- It’s free to wander around
- There is a great little walk down the path behind the tower down towards the sea
- I mean, it’s a big old tower that looks like it’s been built in Minecraft. What more could you want!?
- The ghostly remains of an abandoned hotel behind it
- Cats, cat everywhere, lots of friendly cats 🙂
Where To Find It
Selmun Palace was built in 1783 on a plan designed by an architect Dominic Cachia. Although it looks like a military building, it was actually used as a meeting place of the Knights of the Order of Saint John who would use it as their summer hunting residence.
There is a hotel just behind the palace, which was owned by Air Malta before closing in 2011. It now sits as a somewhat ghostly post-disaster style building.
We popped over to Selmun Palace on one of those impulsive change of directions that typify great adventures. Unlike the stories of ancient explorers, there was no guiding star, man with magic beans or divine intervention that got us to turn off the route to our original destination, but a big brown sign that said ‘SELMUN PALACE, NEXT RIGHT’. I’m pretty easily distracted at the best of times, but when someone shoves up a big brown sign with words like that on it I’m in. I’d not heard of any palaces on Malta, so they hooked my in without a second thought.
And to be honest, if I’d read about Selmun Palace in advance, I’d question if we’d have dropped by. It’s a big old beautiful building that’s for sure, but that’s about it. It’s rather typical of Malta, looking a little bit sad and lonely as alot of the historical buildings can on this island. In the UK this would have been snapped up my the National Trust or English Heritage long ago. There’d be signs everywhere, over-priced car parking, lots of old people hanging around and a cafe serving gut-busting scones. In Malta what you get is a building that now seems to serve no purpose other than being a luxury sparrow nesting site.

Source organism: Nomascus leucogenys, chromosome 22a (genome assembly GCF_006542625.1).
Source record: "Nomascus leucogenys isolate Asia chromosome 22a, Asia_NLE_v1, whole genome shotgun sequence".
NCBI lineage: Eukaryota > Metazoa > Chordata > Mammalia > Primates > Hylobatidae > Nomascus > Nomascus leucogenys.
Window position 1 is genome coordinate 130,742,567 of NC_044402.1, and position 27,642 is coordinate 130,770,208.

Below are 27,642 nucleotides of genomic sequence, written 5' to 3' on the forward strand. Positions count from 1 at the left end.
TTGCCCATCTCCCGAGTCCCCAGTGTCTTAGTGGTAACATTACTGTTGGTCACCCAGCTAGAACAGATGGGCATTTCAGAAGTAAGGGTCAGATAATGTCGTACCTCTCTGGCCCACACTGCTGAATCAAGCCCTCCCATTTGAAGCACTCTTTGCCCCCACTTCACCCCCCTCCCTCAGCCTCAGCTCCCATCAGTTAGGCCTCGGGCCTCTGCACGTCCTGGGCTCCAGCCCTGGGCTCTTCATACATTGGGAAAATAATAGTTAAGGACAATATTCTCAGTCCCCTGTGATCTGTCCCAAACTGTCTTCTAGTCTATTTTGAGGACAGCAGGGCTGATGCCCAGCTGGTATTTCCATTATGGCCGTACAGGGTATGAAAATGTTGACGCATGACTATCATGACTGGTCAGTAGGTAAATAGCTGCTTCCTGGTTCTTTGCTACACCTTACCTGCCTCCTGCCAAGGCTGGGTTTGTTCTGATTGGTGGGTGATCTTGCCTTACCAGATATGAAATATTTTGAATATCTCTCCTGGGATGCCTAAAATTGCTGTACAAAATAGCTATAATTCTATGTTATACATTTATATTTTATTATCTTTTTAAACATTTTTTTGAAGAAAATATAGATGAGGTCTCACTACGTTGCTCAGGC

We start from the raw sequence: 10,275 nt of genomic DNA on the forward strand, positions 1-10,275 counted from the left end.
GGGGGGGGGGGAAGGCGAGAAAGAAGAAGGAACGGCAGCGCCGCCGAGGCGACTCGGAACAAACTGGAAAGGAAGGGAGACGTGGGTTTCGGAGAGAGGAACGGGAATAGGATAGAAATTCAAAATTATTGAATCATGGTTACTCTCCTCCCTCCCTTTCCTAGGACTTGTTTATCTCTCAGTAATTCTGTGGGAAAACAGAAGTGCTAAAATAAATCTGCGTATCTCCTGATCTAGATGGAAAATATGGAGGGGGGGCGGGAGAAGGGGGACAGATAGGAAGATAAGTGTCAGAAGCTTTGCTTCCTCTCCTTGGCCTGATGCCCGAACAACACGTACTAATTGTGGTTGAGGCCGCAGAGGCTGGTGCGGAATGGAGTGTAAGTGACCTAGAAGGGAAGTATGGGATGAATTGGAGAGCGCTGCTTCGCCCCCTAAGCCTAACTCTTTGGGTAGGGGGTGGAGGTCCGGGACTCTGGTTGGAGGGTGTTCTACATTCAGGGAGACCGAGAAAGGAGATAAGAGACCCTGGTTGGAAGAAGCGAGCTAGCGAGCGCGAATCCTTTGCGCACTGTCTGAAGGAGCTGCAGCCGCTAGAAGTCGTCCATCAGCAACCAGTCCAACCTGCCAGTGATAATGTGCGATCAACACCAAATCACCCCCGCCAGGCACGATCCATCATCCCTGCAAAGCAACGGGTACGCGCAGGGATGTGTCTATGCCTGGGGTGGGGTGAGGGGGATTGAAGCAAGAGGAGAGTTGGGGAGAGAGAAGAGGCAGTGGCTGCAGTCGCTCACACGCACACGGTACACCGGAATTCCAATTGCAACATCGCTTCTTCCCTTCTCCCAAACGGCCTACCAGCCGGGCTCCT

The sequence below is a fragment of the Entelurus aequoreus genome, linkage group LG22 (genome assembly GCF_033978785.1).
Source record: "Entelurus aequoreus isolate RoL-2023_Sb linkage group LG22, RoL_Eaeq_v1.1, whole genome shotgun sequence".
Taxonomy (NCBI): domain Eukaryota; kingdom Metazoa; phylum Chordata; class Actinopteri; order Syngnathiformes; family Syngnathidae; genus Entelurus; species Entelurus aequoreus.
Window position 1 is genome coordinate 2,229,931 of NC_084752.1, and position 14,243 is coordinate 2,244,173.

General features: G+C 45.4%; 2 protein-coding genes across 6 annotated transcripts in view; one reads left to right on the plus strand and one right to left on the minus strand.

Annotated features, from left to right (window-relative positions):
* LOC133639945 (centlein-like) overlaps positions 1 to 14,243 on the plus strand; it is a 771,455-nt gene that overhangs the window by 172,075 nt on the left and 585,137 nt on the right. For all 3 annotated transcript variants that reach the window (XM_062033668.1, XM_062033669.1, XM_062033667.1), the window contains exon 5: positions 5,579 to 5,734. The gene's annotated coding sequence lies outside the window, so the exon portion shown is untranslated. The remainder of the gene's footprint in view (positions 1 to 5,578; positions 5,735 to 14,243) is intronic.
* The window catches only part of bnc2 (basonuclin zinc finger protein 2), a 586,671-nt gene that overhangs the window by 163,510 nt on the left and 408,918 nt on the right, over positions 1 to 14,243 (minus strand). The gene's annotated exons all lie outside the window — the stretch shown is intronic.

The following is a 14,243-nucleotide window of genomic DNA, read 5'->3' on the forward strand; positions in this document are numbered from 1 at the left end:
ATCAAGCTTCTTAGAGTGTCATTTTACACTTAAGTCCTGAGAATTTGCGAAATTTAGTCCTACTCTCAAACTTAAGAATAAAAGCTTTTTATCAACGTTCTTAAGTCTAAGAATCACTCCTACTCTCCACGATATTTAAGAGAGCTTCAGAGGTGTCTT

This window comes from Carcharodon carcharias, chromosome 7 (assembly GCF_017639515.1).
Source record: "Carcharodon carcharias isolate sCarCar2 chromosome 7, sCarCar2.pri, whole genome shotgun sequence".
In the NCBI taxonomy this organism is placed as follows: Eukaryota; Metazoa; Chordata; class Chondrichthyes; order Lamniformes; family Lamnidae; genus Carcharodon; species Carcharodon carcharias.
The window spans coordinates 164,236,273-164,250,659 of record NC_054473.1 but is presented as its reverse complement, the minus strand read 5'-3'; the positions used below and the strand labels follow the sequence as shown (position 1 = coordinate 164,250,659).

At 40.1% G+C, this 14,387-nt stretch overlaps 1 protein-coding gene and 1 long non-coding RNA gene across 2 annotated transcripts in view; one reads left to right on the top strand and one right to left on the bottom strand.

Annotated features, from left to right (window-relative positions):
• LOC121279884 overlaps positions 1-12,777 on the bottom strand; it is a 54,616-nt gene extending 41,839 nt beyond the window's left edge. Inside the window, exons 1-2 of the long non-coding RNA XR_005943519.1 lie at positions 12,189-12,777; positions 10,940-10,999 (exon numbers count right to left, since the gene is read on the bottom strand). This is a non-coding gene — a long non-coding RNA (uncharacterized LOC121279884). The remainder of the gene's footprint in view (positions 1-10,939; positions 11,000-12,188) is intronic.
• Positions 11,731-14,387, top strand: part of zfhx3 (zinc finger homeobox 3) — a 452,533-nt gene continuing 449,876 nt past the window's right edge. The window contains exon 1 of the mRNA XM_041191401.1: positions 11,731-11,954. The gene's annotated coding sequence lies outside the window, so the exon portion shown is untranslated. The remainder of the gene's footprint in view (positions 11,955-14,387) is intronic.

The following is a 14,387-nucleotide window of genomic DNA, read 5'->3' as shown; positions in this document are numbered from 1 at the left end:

So it would be easy to write it off, but let’s not be too hasty. There’s a certain charm in finding an abandoned place like this. You get it all to yourself, no crowds, no guides, just you forming your own opinions. If it wasn’t for the big brown sign, and occasional farmer chugging by in a clapped out pickup, it would be easy to pretend you were some kind of adventurer, discovering an old castle hidden away in the country. We all had those amazing powers of imagination as children, and this rekindles the flames of those lost parts of our brain. We used to play by an old Roman road at the back of our village, looking for treasures and tools in the grass and making up stories of centurions. Imagine the stories we would have told ourselves if this place was nearby.
Just round the back is a deserted hotel that just adds to the mysterious glamour. It feels like they just downed tools and walked off. We walked round in search of the cream tea that was still advertised on notice boards. I was genuinely surprised when the lights were off as everything seems set to reopen tomorrow. I couldn’t believe it when I read that it had been closed since 2011, another interesting quirk of property management in Malta.